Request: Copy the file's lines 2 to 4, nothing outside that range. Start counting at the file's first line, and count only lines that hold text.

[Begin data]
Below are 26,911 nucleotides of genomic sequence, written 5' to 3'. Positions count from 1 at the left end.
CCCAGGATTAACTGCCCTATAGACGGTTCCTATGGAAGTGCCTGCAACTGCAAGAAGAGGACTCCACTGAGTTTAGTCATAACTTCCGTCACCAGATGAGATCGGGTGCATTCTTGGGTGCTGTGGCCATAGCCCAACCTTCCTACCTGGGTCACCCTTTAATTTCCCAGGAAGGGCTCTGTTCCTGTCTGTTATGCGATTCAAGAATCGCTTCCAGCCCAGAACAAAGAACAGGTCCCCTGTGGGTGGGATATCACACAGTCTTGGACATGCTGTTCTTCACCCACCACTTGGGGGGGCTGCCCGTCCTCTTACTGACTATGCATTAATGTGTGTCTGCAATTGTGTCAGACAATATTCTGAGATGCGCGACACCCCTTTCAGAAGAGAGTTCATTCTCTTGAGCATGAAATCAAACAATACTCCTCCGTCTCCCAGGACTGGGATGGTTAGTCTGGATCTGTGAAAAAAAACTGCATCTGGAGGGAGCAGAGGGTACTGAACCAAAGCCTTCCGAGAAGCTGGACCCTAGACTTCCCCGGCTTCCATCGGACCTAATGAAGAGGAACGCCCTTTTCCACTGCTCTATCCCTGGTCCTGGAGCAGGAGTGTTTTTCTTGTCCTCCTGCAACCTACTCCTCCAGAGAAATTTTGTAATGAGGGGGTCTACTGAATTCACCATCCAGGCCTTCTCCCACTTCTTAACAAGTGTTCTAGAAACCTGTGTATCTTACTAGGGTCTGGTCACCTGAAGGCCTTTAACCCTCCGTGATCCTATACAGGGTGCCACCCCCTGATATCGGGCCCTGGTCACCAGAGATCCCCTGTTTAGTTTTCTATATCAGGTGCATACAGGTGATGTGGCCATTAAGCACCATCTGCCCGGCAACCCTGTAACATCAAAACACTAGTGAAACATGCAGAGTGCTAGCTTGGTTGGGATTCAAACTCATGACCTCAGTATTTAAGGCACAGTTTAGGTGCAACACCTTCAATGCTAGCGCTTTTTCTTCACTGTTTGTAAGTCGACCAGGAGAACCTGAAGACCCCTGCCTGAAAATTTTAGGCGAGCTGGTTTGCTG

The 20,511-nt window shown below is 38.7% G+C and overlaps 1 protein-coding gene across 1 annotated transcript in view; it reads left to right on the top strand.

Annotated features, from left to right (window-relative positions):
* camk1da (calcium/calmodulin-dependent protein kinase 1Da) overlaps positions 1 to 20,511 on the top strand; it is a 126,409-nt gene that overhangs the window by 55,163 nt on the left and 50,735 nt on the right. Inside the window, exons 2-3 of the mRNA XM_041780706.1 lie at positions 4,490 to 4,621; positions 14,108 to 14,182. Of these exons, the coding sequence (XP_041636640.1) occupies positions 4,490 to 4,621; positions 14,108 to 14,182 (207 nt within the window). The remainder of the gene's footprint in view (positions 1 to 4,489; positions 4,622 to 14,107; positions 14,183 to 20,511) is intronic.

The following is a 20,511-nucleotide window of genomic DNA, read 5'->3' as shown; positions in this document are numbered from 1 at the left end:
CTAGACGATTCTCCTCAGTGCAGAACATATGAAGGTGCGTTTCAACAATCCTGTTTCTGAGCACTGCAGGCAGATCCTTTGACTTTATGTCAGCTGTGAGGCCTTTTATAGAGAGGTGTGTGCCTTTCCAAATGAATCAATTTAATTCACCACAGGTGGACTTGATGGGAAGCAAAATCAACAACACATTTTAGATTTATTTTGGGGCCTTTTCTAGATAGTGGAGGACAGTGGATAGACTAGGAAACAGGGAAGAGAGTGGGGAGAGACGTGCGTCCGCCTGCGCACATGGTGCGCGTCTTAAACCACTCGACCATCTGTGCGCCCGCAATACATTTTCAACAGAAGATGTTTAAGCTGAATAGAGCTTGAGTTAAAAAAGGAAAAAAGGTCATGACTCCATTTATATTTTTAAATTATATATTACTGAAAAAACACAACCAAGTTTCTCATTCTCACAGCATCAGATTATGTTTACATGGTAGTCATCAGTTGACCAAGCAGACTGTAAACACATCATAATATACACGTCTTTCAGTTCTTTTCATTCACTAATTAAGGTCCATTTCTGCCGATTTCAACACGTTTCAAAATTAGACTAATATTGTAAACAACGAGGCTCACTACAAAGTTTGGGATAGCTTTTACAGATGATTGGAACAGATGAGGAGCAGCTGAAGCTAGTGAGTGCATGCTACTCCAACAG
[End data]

CCCAGGATTAACTGCCCTATAGACGGTTCCTATGGAAGTGCCTGCAACTGCAAGAAGAGGACTCCACTGAGTTTAGTCATAACTTCCGTCACCAGATGAGATCGGGTGCATTCTTGGGTGCTGTGGCCATAGCCCAACCTTCCTACCTGGGTCACCCTTTAATTTCCCAGGAAGGGCTCTGTTCCTGTCTGTTATGCGATTCAAGAATCGCTTCCAGCCCAGAACAAAGAACAGGTCCCCTGTGGGTGGGATATCACACAGTCTTGGACATGCTGTTCTTCACCCACCACTTGGGGGGGCTGCCCGTCCTCTTACTGACTATGCATTAATGTGTGTCTGCAATTGTGTCAGACAATATTCTGAGATGCGCGACACCCCTTTCAGAAGAGAGTTCATTCTCTTGAGCATGAAATCAAACAATACTCCTCCGTCTCCCAGGACTGGGATGGTTAGTCTGGATCTGTGAAAAAAAACTGCATCTGGAGGGAGCAGAGGGTACTGAACCAAAGCCTTCCGAGAAGCTGGACCCTAGACTTCCCCGGCTTCCATCGGACCTAATGAAGAGGAACGCCCTTTTCCACTGCTCTATCCCTGGTCCTGGAGCAGGAGTGTTTTTCTTGTCCTCCTGCAACCTACTCCTCCAGAGAAATTTTGTAATGAGGGGGTCTACTGAATTCACCATCCAGGCCTTCTCCCACTTCTTAACAAGTGTTCTAGAAACCTGTGTATCTTACTAGGGTCTGGTCACCTGAAGGCCTTTAACCCTCCGTGATCCTATACAGGGTGCCACCCCCTGATATCGGGCCCTGGTCACCAGAGATCCCCTGTTTAGTTTTCTATATCAGGTGCATACAGGTGATGTGGCCATTAAGCACCATCTGCCCGGCAACCCTGTAACATCAAAACACTAGTGAAACATGCAGAGTGCTAGCTTGGTTGGGATTCAAACTCATGACCTCAGTATTTAAGGCACAGTTTAGGTGCAACACCTTCAATGCTAGCGCTTTTTCTTCACTGTTTGTAAGTCGACCAGGAGAACCTGAAGACCCCTGCCTGAAAATTTTAGGCGAGCTGGTTTGCTG

The 20,511-nt window shown below is 38.7% G+C and overlaps 1 protein-coding gene across 1 annotated transcript in view; it reads left to right on the top strand.

Annotated features, from left to right (window-relative positions):